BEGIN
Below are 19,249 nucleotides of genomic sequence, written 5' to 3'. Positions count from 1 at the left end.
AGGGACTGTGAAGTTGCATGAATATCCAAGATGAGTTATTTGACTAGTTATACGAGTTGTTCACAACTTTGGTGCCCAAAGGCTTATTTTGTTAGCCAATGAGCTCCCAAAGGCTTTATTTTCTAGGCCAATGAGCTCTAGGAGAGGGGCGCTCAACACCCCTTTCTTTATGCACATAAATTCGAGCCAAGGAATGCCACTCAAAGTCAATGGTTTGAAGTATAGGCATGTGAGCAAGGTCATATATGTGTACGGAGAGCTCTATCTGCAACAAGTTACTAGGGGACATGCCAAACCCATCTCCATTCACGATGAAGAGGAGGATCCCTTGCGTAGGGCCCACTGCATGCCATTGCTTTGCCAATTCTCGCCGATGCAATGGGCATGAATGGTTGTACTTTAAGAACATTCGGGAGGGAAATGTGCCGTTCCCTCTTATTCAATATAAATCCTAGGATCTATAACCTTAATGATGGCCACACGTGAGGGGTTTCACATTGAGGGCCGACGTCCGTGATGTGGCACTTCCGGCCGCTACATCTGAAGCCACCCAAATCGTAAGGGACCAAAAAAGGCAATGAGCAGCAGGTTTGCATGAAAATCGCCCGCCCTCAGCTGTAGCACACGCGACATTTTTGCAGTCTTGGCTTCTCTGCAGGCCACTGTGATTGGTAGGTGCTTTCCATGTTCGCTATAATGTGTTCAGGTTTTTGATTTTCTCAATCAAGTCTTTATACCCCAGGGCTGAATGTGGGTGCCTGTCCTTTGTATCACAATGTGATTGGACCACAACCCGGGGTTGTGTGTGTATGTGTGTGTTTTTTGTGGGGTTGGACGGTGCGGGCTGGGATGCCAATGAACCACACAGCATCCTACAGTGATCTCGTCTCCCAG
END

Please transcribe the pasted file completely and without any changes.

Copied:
Below are 19,249 nucleotides of genomic sequence, written 5' to 3'. Positions count from 1 at the left end.
AGGGACTGTGAAGTTGCATGAATATCCAAGATGAGTTATTTGACTAGTTATACGAGTTGTTCACAACTTTGGTGCCCAAAGGCTTATTTTGTTAGCCAATGAGCTCCCAAAGGCTTTATTTTCTAGGCCAATGAGCTCTAGGAGAGGGGCGCTCAACACCCCTTTCTTTATGCACATAAATTCGAGCCAAGGAATGCCACTCAAAGTCAATGGTTTGAAGTATAGGCATGTGAGCAAGGTCATATATGTGTACGGAGAGCTCTATCTGCAACAAGTTACTAGGGGACATGCCAAACCCATCTCCATTCACGATGAAGAGGAGGATCCCTTGCGTAGGGCCCACTGCATGCCATTGCTTTGCCAATTCTCGCCGATGCAATGGGCATGAATGGTTGTACTTTAAGAACATTCGGGAGGGAAATGTGCCGTTCCCTCTTATTCAATATAAATCCTAGGATCTATAACCTTAATGATGGCCACACGTGAGGGGTTTCACATTGAGGGCCGACGTCCGTGATGTGGCACTTCCGGCCGCTACATCTGAAGCCACCCAAATCGTAAGGGACCAAAAAAGGCAATGAGCAGCAGGTTTGCATGAAAATCGCCCGCCCTCAGCTGTAGCACACGCGACATTTTTGCAGTCTTGGCTTCTCTGCAGGCCACTGTGATTGGTAGGTGCTTTCCATGTTCGCTATAATGTGTTCAGGTTTTTGATTTTCTCAATCAAGTCTTTATACCCCAGGGCTGAATGTGGGTGCCTGTCCTTTGTATCACAATGTGATTGGACCACAACCCGGGGTTGTGTGTGTATGTGTGTGTTTTTTGTGGGGTTGGACGGTGCGGGCTGGGATGCCAATGAACCACACAGCATCCTACAGTGATCTCGTCTCCCAG